While Quilters Without Borders is unique in its own right, meshing fabric with faith happens among quilters nationwide.

Among the groups that draw faith-filled quilters:

• Prayers & Squares, the prayer quilt ministry that grew out of an informal quilting group in 1992 at Hope United Methodist Church in Ranch Bernardo, Calif. When one member's 2-year-old grandson slipped into a coma following heart surgery, the women made a quilt of vibrant colors, tying it with perle cotton thread as silent prayers were said for the child.

The group's web site — www.prayerquilt.org — explains that as they quilted, one woman quipped, There must be a prayer tied in with each knot. They prayed for the boy while tying the quilt and it was rushed to the hospital that night. Before the coma ended, he was touching the knots on the quilt and doctors listed on his medical chart that the quilt was not to be removed. He kept it through several subsequent surgeries.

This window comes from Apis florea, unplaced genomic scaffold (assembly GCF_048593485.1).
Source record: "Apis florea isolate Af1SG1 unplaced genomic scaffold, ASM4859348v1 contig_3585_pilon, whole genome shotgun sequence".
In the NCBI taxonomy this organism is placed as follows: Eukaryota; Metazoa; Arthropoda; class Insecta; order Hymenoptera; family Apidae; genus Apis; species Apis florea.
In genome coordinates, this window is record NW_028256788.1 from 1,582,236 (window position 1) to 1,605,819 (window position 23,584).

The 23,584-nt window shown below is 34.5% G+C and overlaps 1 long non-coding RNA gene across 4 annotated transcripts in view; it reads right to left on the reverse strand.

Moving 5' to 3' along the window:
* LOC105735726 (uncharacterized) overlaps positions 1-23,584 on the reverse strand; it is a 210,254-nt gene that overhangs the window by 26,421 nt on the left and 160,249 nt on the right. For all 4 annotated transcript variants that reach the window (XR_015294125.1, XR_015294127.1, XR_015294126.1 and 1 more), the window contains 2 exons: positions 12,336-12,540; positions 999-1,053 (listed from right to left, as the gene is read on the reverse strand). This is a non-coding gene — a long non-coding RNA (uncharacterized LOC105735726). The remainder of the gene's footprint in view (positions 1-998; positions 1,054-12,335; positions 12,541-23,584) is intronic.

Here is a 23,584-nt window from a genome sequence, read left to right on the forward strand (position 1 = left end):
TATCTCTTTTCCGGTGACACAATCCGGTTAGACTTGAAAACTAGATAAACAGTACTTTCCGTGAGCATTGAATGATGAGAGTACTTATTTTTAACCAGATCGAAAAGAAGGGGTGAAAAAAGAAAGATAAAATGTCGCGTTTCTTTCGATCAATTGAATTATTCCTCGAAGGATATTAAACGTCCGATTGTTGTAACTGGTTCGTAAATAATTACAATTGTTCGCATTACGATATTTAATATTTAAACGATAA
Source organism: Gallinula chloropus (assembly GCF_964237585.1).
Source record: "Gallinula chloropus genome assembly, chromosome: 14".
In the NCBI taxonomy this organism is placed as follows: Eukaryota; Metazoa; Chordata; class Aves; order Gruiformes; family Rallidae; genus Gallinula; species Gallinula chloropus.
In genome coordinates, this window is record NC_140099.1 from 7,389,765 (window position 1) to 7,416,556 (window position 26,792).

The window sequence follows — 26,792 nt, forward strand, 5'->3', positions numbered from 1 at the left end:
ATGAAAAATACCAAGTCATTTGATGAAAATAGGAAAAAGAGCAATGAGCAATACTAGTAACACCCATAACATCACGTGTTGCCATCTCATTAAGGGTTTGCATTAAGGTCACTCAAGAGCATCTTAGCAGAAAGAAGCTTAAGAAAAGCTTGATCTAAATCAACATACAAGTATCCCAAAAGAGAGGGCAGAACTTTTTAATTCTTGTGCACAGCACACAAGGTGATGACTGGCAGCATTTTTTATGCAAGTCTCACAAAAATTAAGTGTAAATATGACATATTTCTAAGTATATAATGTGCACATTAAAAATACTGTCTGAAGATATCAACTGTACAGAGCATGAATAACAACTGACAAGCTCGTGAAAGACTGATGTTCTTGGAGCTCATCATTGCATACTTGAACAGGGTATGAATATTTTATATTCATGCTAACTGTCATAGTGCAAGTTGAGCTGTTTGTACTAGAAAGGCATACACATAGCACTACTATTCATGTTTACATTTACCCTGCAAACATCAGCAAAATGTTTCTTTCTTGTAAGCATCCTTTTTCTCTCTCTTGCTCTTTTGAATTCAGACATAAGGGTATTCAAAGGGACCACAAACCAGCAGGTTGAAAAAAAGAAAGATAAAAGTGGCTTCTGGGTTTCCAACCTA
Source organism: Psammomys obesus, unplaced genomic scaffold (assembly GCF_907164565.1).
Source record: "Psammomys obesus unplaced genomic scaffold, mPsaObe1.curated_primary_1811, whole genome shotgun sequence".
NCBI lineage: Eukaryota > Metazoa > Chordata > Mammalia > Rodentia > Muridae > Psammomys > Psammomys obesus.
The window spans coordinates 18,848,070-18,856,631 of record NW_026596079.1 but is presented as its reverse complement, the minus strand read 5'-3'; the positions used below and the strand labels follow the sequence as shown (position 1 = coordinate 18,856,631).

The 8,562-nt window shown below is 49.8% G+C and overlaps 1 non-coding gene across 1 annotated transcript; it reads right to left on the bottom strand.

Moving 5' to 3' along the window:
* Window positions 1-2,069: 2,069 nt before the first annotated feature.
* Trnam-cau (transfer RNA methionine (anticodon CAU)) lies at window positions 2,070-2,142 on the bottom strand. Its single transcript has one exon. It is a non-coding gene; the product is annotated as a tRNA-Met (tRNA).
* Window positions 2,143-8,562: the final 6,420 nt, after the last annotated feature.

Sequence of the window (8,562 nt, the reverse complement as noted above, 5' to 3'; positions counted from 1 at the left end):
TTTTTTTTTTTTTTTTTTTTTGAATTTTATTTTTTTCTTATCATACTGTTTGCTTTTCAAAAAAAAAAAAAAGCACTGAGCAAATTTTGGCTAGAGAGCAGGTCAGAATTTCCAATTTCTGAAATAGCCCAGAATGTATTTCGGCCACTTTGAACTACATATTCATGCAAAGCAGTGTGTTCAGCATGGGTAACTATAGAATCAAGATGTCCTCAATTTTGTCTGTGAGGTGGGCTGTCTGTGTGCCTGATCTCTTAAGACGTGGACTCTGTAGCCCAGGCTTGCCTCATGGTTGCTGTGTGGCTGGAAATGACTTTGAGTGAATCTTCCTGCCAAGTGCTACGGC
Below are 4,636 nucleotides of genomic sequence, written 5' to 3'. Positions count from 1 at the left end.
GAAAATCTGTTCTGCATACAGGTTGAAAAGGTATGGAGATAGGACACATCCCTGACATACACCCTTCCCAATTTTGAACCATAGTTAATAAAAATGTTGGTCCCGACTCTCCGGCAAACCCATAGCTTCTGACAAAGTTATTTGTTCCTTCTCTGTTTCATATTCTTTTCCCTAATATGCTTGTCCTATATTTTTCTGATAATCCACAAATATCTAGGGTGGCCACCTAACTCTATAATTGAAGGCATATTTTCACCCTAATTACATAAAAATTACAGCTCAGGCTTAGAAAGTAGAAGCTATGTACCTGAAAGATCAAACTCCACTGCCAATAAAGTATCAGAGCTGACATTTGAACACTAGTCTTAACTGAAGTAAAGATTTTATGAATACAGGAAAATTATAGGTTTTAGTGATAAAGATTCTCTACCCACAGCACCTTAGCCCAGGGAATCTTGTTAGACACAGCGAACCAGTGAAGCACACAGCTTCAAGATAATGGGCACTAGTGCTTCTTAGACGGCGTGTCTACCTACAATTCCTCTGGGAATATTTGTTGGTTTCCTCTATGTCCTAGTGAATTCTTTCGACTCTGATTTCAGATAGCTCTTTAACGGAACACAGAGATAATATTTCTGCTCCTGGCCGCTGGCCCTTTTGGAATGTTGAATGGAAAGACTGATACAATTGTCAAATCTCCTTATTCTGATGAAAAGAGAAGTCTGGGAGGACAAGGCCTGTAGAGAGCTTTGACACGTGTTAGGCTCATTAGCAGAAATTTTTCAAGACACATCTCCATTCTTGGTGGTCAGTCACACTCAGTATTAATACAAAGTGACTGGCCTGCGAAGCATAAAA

• Interfaith Quilters, which began in 1987 with a small group of women who wanted to raise funds for OUR Center, a social services agency in Longmont, Colo. They began quilting in January that year, making Amish shadow quilts they planned to sell to raise $5,000 so a matching donation could be secured. The group met their goal with a quilt sale in February, and what began as a one-time fundraiser became an annual event.

A decade later, sales had become so successful the women added a local domestic violence shelter as a recipient.

• The Faith Quilts Project, begun in 2003 as the brainchild of Boston quiltmaker and celebrations artist Clara Wainwright, who wanted to explore different faiths through the medium of quilts as a healing endeavor after 9/11. Dozens of collaborative quilts were created when 35 quiltmakers began working with youth and adults from various faith communities including African-Americans, Southeast Asian Muslims, Baha'is, Native Americans, Latter-day Saints, Wiccans, Buddhists, Evangelical Christians, Seventh-day Adventists, secular Humanists, Jews and others.

The quilts were exhibited at the Boston Center for the Arts' Cyclorama in April 2006. A documentary film was made about the endeavor.

• What A Difference A Day Makes, an interfaith quilting event held in Los Angeles on April 14, 2007, at an LDS stake center. More than 200 women worked together making 200 fleece baby blankets, as well as knitting infant hats and assembling hygiene kits for local social service agencies.